Online College Courses for Credit

4 Tutorials that teach Overlapping Events
Take your pick:
Overlapping Events

Overlapping Events

Author: Jonathan Osters

Identify if two events are overlapping or non-overlapping.

See More

Try Our College Algebra Course. For FREE.

Sophia’s self-paced online courses are a great way to save time and money as you earn credits eligible for transfer to many different colleges and universities.*

Begin Free Trial
No credit card required

37 Sophia partners guarantee credit transfer.

299 Institutions have accepted or given pre-approval for credit transfer.

* The American Council on Education's College Credit Recommendation Service (ACE Credit®) has evaluated and recommended college credit for 33 of Sophia’s online courses. Many different colleges and universities consider ACE CREDIT recommendations in determining the applicability to their course and degree programs.


Source: Images created by the author; Playing Cards; Public Domain:

Video Transcription

Download PDF

In this tutorial, you're going to learn about overlapping events. Overlapping means that two events can occur both at the same time. So let's look at an example.

In picking a card from a deck, you might pick a six. You also might pick a diamond. You also might pick both a six and a diamond.

The events six and diamond are overlapping because the events six have four outcomes. The event diamond has 13 outcomes. And there's at least one outcome that's the same in both of them. So the event six and diamond can happen at the same time if you pick the six of diamonds.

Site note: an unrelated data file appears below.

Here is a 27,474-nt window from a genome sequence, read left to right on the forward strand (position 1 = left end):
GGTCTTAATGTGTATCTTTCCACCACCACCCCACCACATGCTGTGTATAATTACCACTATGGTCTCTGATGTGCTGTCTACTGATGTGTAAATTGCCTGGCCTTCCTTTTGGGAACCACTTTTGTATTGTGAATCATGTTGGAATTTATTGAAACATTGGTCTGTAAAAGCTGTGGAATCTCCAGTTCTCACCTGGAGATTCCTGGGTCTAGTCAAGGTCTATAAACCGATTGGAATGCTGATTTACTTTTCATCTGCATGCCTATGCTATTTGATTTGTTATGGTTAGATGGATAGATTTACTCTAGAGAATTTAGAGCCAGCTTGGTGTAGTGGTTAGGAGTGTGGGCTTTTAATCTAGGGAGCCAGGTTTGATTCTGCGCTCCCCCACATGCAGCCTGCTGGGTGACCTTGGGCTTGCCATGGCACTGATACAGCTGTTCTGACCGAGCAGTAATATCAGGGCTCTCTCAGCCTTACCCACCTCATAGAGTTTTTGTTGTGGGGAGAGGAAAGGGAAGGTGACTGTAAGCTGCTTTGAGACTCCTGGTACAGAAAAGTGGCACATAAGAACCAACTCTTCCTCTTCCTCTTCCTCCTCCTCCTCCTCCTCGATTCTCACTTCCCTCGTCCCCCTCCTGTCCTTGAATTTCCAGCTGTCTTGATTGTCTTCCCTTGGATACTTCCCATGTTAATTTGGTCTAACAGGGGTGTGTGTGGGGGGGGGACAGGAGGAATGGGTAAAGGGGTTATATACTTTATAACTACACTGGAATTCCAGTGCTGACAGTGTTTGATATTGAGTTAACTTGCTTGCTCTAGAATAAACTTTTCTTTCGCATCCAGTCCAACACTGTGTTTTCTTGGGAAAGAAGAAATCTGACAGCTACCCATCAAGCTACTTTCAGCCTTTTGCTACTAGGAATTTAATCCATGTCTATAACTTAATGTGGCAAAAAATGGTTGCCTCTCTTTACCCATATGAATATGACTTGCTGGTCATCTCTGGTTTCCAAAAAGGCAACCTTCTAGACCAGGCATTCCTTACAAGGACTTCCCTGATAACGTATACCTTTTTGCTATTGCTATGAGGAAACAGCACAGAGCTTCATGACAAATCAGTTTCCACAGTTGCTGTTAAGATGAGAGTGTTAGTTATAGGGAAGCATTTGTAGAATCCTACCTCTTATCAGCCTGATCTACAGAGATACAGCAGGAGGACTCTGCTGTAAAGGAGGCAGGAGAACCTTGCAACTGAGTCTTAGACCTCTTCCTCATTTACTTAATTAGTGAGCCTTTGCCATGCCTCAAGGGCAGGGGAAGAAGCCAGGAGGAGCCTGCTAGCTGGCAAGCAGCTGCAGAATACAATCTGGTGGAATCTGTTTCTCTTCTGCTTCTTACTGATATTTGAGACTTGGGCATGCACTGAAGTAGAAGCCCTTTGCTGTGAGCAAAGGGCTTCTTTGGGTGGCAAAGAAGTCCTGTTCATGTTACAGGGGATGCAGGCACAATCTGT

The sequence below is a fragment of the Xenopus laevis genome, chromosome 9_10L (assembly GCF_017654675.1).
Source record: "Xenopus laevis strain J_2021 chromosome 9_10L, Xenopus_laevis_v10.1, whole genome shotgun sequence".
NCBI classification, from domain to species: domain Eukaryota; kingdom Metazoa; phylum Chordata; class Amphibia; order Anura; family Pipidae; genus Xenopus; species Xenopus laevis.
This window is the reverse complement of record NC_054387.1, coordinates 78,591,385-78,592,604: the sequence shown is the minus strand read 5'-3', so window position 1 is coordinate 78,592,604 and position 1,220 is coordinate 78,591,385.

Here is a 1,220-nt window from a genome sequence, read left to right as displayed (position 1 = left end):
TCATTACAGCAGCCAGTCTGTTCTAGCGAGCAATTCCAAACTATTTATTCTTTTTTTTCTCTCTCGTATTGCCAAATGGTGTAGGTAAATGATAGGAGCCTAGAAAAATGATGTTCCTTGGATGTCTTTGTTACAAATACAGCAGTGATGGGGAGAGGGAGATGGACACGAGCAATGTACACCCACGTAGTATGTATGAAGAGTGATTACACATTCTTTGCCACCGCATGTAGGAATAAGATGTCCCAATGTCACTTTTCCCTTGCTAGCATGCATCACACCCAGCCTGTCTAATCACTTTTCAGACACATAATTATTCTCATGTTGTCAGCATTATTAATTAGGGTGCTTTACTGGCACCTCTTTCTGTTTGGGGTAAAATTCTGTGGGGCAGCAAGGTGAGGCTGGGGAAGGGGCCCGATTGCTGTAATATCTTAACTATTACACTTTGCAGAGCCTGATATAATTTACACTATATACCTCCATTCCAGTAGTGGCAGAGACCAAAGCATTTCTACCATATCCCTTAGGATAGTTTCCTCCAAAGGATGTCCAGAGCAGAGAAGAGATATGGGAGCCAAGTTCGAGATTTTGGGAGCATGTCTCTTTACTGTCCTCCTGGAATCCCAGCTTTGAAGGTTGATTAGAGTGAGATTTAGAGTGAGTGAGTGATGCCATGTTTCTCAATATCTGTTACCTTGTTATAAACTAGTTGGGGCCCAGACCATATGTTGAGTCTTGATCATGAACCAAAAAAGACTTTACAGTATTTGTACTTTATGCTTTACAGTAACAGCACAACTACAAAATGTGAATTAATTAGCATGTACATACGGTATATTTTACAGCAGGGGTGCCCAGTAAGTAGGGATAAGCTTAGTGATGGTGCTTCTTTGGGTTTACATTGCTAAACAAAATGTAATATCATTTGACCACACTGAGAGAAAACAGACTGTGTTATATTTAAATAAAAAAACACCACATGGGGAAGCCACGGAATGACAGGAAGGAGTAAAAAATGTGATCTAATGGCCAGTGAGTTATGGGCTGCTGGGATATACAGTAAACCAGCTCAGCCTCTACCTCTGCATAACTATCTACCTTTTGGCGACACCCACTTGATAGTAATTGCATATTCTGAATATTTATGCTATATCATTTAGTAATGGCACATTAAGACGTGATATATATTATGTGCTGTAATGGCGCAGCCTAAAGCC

Conversely, non-overlapping events are events that can't happen at the same time. The events six and face card are not overlapping. If you pick a six, you're necessarily not picking a face card. And vice versa, if you're picking a face card, you're necessarily not picking a six.

There are a couple different names for non-overlapping. Disjoint and mutually exclusive are two other terms that are used for non-overlapping events. Those are both very common terms.

So we can show either overlap or non-overlap in a Venn diagram. Suppose that we have these two events from rolling a die. Rolling an even is event A. And rolling a five is event B. If you're rolling an even, you're certainly not rolling a five. And vice versa-- if you're rolling a five, you're certainly not rolling an even number. So in a Venn diagram, we show those as two circles that don't have the overlap portion between them.

And non-overlapping events can't be independent. The thing is, with independent events, knowing what happened with event A doesn't change the probability that B will occur. Whereas with disjoint events, or mutually exclusive events, knowing that event A occurred changes the probability of B. In fact, we know what it changes it to. It changes it to zero because B can't happen if A has occurred.

And so to recap, oftentimes two randomly selected events will overlap, which means they can happen at the same time. However, non-overlapping events or disjoint events or mutually exclusive events cannot happen at the same time. Meaning if one happens, then the other one doesn't happen.

So we talked about the difference between overlapping versus non-overlapping. Good luck. And we'll see you next time.

Terms to Know
Non-overlapping/Disjoint/Mutually Exclusive Events

Two events that cannot both occur in a single trial of a chance experiment. If one event occurs, the other event must not also occur.

overlapping events

Two events that can occur in a single trial of a chance experiment.